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Mount Adams, South Route

"I can't believe someone would teach a seven year old how to climb mountains," Benjamin kept saying, when he wasn't saying, "It's beautiful." Peter climbed his first mountain, the South Sister, last year when he was eight. Now nine, Peter helped carry some of the gear, about five pounds including the Game Boys and spare batteries. I carried everything else, seventy-seven pounds on the first day of the trip, less as we consumed food and stove fuel.

DAY ONE: After hiking up from the Cold Springs Campground we came to the Crescent Glacier moraine. The moraine is crossed from east to west while gaining altitude. A traverse on snow up the west bank holds the first exposure of the south route. Benjamin and Peter had practiced self-belay earlier using the ax pick as there was a hard ice crust. On the traverse, they looked like old hands. Benjamin had trouble putting his feet in the kicked steps and fell several times as a result. The ax held him each time. I was concerned we would slow down the people behind us. Instead we were held up by a herd of twelve ahead of us. Mazamas, I thought. When the group successfully got through the first exposure by gaining the west ridge, they formed a prayer circle, which not just slowed but blocked the trail at a full stop. The overheard prayer that struck me was, "Tighten what needs to be tightened." A number of possible meanings immediately came to mind as well as a curiosity as to why, "loosen what needs to be loosened," did not precede or follow the request. The Mazamas were innocent this time. "Help us to forgive the self-absorbed who block our path," I prayed. We retreated down the west ridge a short distance to camp for the night at timberline.

DAY TWO: The Lunch Counter at 9,400' was the objective, which is clearly visible from the nearly-flat snow field just south of it. Both boys, seeing the goal, raced ahead of me to the Lunch Counter. Peter made it first and chose a campsite for us. When I dragged in I was so tired from trying to keep pace with the boys, all I could think about was how I would feel better when I got the pack off. I got the pack off but still could barely move. I was keeping Leslie informed of our position by telephone. Still breathing heavily I got Leslie on the phone and told her we were at camp two. "Oh, everything is going great then," she said. "Yeah," I lied. After some rest I was restored and made camp.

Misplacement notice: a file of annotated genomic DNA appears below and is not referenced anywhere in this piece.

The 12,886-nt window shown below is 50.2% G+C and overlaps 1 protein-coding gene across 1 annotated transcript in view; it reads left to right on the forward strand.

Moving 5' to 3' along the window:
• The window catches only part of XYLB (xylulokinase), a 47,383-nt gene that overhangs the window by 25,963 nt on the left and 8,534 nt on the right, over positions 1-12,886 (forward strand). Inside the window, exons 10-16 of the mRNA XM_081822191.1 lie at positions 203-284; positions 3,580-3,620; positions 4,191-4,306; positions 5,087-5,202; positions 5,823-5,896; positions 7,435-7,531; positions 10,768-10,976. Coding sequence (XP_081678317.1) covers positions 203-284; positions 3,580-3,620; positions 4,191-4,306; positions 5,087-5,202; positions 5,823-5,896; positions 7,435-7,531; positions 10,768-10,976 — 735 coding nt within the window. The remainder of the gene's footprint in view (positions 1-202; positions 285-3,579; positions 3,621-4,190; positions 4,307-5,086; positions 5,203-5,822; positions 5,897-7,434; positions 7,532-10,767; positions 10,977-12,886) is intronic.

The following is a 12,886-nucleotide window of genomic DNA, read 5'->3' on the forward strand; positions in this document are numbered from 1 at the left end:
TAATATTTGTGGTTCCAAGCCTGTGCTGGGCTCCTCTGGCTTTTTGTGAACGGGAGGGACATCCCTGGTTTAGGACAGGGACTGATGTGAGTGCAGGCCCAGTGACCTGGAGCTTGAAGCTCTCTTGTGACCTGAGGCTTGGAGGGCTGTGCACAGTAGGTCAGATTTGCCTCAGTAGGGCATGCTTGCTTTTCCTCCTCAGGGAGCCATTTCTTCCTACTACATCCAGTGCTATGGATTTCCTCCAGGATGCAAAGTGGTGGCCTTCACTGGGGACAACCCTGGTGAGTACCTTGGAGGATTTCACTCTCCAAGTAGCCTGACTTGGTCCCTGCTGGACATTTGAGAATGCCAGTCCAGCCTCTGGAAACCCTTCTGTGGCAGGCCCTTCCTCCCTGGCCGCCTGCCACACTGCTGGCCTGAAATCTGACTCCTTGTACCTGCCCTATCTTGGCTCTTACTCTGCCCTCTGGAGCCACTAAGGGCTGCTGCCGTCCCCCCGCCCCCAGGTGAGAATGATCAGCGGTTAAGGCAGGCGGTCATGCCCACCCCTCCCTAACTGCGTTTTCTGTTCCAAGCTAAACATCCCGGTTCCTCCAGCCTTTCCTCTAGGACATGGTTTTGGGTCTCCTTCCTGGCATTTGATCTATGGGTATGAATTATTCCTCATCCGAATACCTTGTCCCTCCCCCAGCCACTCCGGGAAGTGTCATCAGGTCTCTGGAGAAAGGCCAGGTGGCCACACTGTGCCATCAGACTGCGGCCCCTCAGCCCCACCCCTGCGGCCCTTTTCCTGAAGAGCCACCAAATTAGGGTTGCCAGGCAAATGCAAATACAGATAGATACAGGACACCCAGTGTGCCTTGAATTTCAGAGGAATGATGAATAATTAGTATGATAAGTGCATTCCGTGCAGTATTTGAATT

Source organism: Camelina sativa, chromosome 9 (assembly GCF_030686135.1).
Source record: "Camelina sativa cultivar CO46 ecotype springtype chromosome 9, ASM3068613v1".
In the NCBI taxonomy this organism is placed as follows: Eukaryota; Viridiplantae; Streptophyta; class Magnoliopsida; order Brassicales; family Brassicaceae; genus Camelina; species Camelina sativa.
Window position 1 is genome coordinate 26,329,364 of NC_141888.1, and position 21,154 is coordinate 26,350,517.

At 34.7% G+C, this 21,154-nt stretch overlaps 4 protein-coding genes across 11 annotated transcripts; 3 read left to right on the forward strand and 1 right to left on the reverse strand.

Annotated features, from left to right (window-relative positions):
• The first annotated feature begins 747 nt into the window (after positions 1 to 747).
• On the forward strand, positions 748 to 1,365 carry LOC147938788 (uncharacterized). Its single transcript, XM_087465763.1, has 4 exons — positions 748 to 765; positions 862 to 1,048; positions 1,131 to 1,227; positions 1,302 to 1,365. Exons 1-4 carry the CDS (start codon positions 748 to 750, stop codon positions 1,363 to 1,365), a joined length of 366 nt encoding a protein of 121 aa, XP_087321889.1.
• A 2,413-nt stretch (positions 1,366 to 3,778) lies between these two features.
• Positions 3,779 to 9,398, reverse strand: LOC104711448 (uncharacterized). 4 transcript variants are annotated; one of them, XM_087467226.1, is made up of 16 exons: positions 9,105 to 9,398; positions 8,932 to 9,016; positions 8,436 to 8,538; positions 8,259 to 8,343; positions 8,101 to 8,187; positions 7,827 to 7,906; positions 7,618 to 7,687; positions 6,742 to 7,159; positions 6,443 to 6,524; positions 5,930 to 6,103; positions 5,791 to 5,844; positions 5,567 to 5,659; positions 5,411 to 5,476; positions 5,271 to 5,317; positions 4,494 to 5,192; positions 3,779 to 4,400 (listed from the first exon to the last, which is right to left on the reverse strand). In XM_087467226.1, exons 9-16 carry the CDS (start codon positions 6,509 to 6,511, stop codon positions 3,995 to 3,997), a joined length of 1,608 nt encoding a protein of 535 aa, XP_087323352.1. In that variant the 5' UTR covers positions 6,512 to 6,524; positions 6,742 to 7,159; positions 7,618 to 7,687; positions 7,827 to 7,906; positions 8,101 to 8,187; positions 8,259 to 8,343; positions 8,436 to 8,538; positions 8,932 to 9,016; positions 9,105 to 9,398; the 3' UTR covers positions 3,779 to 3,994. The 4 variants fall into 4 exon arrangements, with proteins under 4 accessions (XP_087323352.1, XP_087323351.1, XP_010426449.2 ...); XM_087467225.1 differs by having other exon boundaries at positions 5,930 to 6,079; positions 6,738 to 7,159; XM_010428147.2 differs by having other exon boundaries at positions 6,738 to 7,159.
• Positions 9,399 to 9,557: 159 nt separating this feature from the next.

DAY THREE: Pikers Peak, the false summit, is visible from the Lunch Counter. Once again the boys raced ahead. But this proved the most difficult day of the trip, five hours of hiking instead of the four hours and three hours of the previous two days. We were caught in the middle of something we had never seen before, a butterfly migration. Hundreds of thousands of butterflies crossed the snow for most of the time we were on the pitch. Both boys were encouraged that others on the pitch were turning back in exhaustion, but they were able to keep going. The lengthy rest stops provided for the most enjoyable conversations of the trip. Benjamin, no longer having trouble putting his feet in the kicked steps, reached the summit first. When Peter and I pulled in together we were more than happy to let Benjamin find a campsite. We set the tent up with the rain fly for the first time. It was windy and cold on Pikers Peak, 11,600'.

DAY FOUR: After we finished breakfast, and were just about to put on footgear for the trip to the true summit 600' above us, it began to rain. It rained and hailed for three hours, the time allotted to get to the summit and back. The boys made their summit telephone calls to friends and family from inside the tent as we waited out the rain. After cooking lunch we broke camp and headed down without attempting the summit. I reversed my earlier opinion about tent windows. They are not just stupid gimmicks. Peter accused me of staring out like a zombie. The glissade runs, two of them, were nearly continuous for the entire 2,200' descent to the Lunch Counter. In some places they were as much as four feet deep. Peter especially wanted to have a go at the glissade runs, but I showed them how to do a standing glissade instead. They gave that a try, liked it, and once again beat me back to the Lunch Counter by a considerable margin. They were, however, both wet by then from spills. They wanted to make camp. I asked them to push on to the end of the snow below the Lunch Counter. We camped at the top of the Crescent Glacier about fifteen feet in from where it no longer is necessary to walk on snow. Both boys retreated to the tent, changed to dry clothes, and spent about an hour in the fully zipped tent. It must have been 100 degrees in there. Then they appeared again in good humor. We had hiked three hours.

DAY FIVE: By day five my pack felt light. We followed the dry trail down, once again took slowly the snow traverse, then high tailed it for the car through the forest. The only people we saw on the mountain on that day, a Wednesday, were two volunteer rangers of retirement age. We hiked three and a half hours.

Both boys want to climb again, some day, as long as that day does not come too soon. In retrospect we should have added a sixth day, spent two nights at Pikers Peak and used the extra day to summit and return to Pikers Peak. And so I'll advise you all to tighten what needs tightening. If you do not know what that means, then I'll advise you not to store worn socks in the same pack compartment as clothing still to be worn. I'll repeat that just to be sure it soaks in:  do not store worn socks in the same pack compartment as clothing still to be worn.

Last year I climbed twelve mountains, usually in one-day trips. The days spent on Mount Adams were worth at least five of those trips, maybe more. It was a grand adventure and a pleasure to share with the kids.


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